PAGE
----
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Online Share Trading

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Stop Losses

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Frequent Contributor
I have come across some interesting exercises recently that show that in many cases in a Long Term Portfolio a sell at 50% gain beats a hold for even higher profits. Also that a portfolio with a 20 % Stop Loss many times will outperform a portfolio with a 10% Stop Loss. Doesn't seem to make sense but the figures show differently. I was looking at US shares. Doubt if that makes any difference. Any thoughts please.
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13 REPLIES 13
Frequent Contributor
It makes perfect sense because you will be exposed to the market for a longer period. However, we cannot foresee the future. Waiting for 50% profit may take too long, giving a poor rate of return. On the stop loss side, common sense may force you to sell long before a 20% dive. There will however be an optimum some where inbetween the 50% and 20% levels for a predictable future.
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Frequent Contributor
It makes perfect sense because you will be exposed to the market for a longer period. However, we cannot foresee the future. Waiting for 50% profit may take too long, giving a poor rate of return. On the stop loss side, common sense may force you to sell long before a 20% dive. There will however be an optimum some where inbetween the 50% and 20% levels for a predictable future.
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Regular Contributor
Try and get the e-book "Re-examining the Hidden Costs of the Stop-Loss". They've done an extensive study and concluded that "We found that the perceived benefits of the stop-loss were largely balanced out by the hidden costs. As a result there is no inherent edge to be found in stop-losses or profit-taking stops. Furthermore, there is no clear optimal location to place a stop. As the stop moves further away from the asset price, the expected distribution of the stop-loss approaches that of the asset return distribution without a stop." Importantly, this study refers to Investments in shares and not Trading of shares. Stop losses reduce risk, it does not increase the probability of profitability.
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Super Contributor
agree...all about reducing risk. But not s sure about stop losses with long term investments...if the fundamentals change, rather get out manually, than at the stop loss?
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Super Contributor
Furthermore, shares trade in different ranges due to their different business activities, I have always found that by using a multiply of the average trading range (ATR) I have reduced been stopped out uneccessarily. A multiply of 5 for investing works fine for me, and it will mean that one share my stop loss might be 18 % and on another share it might be 10 %.
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Super Contributor
TOPIX, whats the hidden costs?
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Regular Contributor
You have the obvious costs of slippage and brokerage. Then you have 1. "the increased probability of being stopped out", 2. the "opportunity cost - the potential return given up if the price crosses the stop and then returns to the positive range" and 3. "higher portfolio volatility", in that increased leverage must be used to get back to the same exposure if you took profit too soon.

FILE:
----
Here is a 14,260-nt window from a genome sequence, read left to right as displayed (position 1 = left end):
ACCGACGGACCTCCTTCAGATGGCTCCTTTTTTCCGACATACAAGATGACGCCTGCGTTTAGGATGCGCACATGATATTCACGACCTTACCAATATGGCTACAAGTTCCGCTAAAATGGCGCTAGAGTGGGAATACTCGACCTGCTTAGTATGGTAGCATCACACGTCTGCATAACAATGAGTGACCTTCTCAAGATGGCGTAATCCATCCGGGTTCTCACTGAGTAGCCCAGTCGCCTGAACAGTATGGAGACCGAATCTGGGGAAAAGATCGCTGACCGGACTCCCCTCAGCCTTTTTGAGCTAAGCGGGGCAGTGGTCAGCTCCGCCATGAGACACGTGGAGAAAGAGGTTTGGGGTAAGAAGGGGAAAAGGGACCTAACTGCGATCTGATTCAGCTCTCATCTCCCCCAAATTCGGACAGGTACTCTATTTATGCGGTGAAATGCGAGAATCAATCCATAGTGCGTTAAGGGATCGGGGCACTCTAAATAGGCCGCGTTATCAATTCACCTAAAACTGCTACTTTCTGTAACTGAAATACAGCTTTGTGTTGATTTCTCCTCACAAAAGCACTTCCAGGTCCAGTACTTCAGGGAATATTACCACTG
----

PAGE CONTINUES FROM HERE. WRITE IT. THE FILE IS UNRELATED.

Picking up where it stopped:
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Frequent Contributor
Stoploss hunting is real and an opportunistic way of robbing smaller(?) investors and traders. This might be the most important factor to consider when setting stop loss levels, especially under current market conditions. Much is to be found on stoploss hunting by googling the keywords "trader stoploss hunting". This moring I noticed a massive "at market" order for BIL and was wondering if this order is related to stop loss hunting. We can't win, can we??
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Valued Contributor
that massive "massive "at market" order for BIL" is called the opening auction ..
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Frequent Contributor
Admit I still don't fully understand the workings of the opening auction. Why is it "at market" and does it include orders placed after hours? Something else I was wondering about: Do the large institutions trade by hand or is it all done electronically by computers?
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Valued Contributor
@market pretty much ensures you get teh stock, or sell it if there is enough on the other side .. and yes it would include @market orders placed after the previous close ..
institution trade electronically but thopse orders are mostly enetered by hand,
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Frequent Contributor
Thanks Simon. As far as the BIL this morning is concerned, will it be correct to assume that the massive @market sell order is the reason for the almost immediate sharp decline in price and a possible multitude of stoplosses triggered? The current market conditions will certainly promote stop loss triggering since we have volatility and the market is probably at a low point. That was what made me think of stoploss hunting.
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Valued Contributor
stop loss hunting will only happen in low liquid stocks, which BIL is not ..
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